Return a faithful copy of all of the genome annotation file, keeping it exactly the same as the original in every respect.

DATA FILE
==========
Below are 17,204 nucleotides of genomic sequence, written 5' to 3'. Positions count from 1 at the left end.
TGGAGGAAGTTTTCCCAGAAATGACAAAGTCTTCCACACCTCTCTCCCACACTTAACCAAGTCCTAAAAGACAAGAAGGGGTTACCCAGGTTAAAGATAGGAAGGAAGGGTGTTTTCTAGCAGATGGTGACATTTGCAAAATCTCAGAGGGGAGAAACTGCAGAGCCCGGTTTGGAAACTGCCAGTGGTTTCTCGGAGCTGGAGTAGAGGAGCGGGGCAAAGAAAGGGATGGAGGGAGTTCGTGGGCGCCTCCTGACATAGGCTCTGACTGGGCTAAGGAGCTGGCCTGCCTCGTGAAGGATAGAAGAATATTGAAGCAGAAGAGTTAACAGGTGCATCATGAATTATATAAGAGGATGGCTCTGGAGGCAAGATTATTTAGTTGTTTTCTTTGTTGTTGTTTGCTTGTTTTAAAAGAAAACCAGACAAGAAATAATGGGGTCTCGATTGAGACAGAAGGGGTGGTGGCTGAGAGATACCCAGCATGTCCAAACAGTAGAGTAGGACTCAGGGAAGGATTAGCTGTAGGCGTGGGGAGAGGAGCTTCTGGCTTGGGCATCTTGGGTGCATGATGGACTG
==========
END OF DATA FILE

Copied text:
Below are 17,204 nucleotides of genomic sequence, written 5' to 3'. Positions count from 1 at the left end.
TGGAGGAAGTTTTCCCAGAAATGACAAAGTCTTCCACACCTCTCTCCCACACTTAACCAAGTCCTAAAAGACAAGAAGGGGTTACCCAGGTTAAAGATAGGAAGGAAGGGTGTTTTCTAGCAGATGGTGACATTTGCAAAATCTCAGAGGGGAGAAACTGCAGAGCCCGGTTTGGAAACTGCCAGTGGTTTCTCGGAGCTGGAGTAGAGGAGCGGGGCAAAGAAAGGGATGGAGGGAGTTCGTGGGCGCCTCCTGACATAGGCTCTGACTGGGCTAAGGAGCTGGCCTGCCTCGTGAAGGATAGAAGAATATTGAAGCAGAAGAGTTAACAGGTGCATCATGAATTATATAAGAGGATGGCTCTGGAGGCAAGATTATTTAGTTGTTTTCTTTGTTGTTGTTTGCTTGTTTTAAAAGAAAACCAGACAAGAAATAATGGGGTCTCGATTGAGACAGAAGGGGTGGTGGCTGAGAGATACCCAGCATGTCCAAACAGTAGAGTAGGACTCAGGGAAGGATTAGCTGTAGGCGTGGGGAGAGGAGCTTCTGGCTTGGGCATCTTGGGTGCATGATGGACTG